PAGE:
“Precisely! Precisely! No small creatures with disgusting filamentuous protective layers to scuttle and scurry about, spreading their diseases and gnawing electrical cables! No slime-eating sessile entities, their lower appendages growing tentaculously into the filth that sustains them! No longer did memha find it advisable to consume the post-reproductive secretions of hulking idiot beasts, coagulated and partially decomposed! No longer did they sustain themselves upon the nauseating flesh of macroscopic monstrosities, which required chemical and physical processing to render it somewhat less noxious! All these things — gone! All of Memharsh — cleansed! What remained, what remains, is holy and pure and clean!”
«Admittedly, I would like to return home and share a roasted macroscopic monstrosity, liberally stuffed with coagulated secretions, with Psajathrion. But let this Des-Cnidda assume that I eat yeast and bacterial paste.» And outwardly: “A perfect triumph!”
“And that, my friend, is the full story of Memharsh, from the earliest sentience of our species in the Era of the Vile Sun, to our present lazy decline into death,” said Des-Cnidda.
“A most remarkable story, and one which surely deserves to be known throughout twelve-to-the-fifth worlds,” answered the tireless Itharieth. “Do you have, perhaps, a recording or a written version that you might grant to me, so that I can be more accurate and answer the detailed questions my colleagues are sure to ask?”
“Why, the resources of a world are mine to command!” cried Des-Cnidda, and exerted some tiny fraction of those resources to provide Itharieth an inexhaustable reader charged with every surviving writing of the memha. Reader, I believe you to come from a world where much is written, and much is transmitted from place to place over a complex communication grid. Imagine, if you will, taking the entire content of that grid for a billion years, and writing it all down into the subatomic corrugations of a field-crystal. I have spent an afternoon reading from it. Some few works that its indexers recommend are worth a glance. Nearly all of it is angry and oddly-spelled rants about foolish topics, or, before the eleventh age, pictures of non-memha creatures in cute or amusing poses.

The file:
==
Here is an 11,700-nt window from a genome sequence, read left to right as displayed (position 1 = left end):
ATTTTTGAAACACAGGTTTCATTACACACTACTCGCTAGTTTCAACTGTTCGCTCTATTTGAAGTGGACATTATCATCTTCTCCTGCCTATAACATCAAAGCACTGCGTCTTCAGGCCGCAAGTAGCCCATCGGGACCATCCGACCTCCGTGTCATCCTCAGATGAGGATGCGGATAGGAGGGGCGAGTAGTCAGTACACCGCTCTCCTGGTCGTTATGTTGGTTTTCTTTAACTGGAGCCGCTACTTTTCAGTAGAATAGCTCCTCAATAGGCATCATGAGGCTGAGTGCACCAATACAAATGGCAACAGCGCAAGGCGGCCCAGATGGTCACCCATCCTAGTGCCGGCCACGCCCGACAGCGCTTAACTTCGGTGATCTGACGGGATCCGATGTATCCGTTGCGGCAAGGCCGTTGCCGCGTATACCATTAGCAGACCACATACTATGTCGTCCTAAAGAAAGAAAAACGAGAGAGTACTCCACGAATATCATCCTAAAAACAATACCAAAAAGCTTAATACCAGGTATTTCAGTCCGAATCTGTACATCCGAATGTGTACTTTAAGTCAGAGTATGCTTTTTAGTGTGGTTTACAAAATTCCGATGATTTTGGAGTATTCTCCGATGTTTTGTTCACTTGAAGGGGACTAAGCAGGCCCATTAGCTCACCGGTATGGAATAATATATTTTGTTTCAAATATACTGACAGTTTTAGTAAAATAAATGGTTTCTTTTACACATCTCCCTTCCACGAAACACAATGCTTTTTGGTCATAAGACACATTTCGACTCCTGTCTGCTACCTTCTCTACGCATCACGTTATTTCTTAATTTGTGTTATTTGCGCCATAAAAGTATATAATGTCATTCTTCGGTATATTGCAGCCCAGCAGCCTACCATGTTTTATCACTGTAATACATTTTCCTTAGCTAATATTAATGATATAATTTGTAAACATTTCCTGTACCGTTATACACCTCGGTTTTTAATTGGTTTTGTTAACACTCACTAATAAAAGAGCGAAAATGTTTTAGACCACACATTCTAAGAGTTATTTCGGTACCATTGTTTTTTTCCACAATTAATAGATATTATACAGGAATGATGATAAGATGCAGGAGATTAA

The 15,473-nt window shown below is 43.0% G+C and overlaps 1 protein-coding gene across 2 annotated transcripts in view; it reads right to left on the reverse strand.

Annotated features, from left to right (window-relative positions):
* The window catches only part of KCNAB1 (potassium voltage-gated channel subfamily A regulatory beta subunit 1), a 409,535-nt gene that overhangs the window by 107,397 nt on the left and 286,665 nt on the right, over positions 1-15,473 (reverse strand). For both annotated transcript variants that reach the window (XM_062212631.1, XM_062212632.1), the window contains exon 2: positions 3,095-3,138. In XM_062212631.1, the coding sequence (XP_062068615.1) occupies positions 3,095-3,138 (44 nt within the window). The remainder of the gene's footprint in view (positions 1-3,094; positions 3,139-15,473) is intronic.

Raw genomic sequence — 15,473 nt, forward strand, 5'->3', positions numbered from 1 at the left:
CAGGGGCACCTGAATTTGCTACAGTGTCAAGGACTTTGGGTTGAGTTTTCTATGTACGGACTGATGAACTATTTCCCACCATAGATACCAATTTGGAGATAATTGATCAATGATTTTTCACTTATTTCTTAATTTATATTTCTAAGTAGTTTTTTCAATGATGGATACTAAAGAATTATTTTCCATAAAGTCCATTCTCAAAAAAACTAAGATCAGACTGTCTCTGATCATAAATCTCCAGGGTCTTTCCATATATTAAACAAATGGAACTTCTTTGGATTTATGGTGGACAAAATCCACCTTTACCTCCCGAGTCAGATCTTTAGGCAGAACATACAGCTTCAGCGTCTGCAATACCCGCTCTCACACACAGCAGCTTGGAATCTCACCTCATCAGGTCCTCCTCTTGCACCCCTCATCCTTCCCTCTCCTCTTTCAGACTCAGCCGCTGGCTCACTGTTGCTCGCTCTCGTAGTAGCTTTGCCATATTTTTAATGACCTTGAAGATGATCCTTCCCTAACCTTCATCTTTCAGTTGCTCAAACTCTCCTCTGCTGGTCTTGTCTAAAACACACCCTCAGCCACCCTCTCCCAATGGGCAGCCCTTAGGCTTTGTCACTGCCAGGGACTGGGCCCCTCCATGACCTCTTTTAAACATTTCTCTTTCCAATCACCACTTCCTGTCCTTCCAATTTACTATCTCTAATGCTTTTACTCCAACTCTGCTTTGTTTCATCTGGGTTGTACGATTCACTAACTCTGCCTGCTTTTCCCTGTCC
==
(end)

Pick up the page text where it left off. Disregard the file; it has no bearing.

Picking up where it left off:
“This is certainly a treasure for scholars, and I am sure they will devour it with all the attention it deserves,” said Itharieth. “Might I also return with objects that even the least discerning of other-universe species will immediately understand to be the products of a cosmically glorious civilization?”
“Why, the resources of a world are mine to command!” cried Des-Cnidda. He caused to exist reproductions of the greatest statues of memha art, one from each era.
“Alas, several of these are friable stone or metal. They will not long endure certain of the atmospheres that I must expose them to,” said Itharieth.
“Why, the resources of a world are mine to command!” cried Des-Cnidda. He caused to exist a second set of reproductions, this one made from imperishable materials — diamond and many gemstones that are colored corundum.
“All who look upon these shall glow in awe of the memha!” cried Itharieth. “And some may be moved to read from the archives, as well.”
“It is satisfactory,” said Des-Cnidda. “No fate is worse for a great race than to be forgotten.”
«Being mocked by dragons for grand-years is not worse? Very well!»
Itharieth’s loot did indeed cause great envy among the dragons of the company. The statues are now the centerpiece of his hoard. And his report on Memharsh explains how easy it is to trick the natives out of valuables — and how much difficulty and little point there would be to conquering the place.Support this project! Show that you’re reading it by exchanging notes with the characters, other readers, the writer, and occasional other entities at sythyry.livejournal.com. And/or buy Bard Bloom’s books on Amazon, especially Mating Flight and World in My Claws, the prequel to this story. Also: Glossary and Dramatis Personae.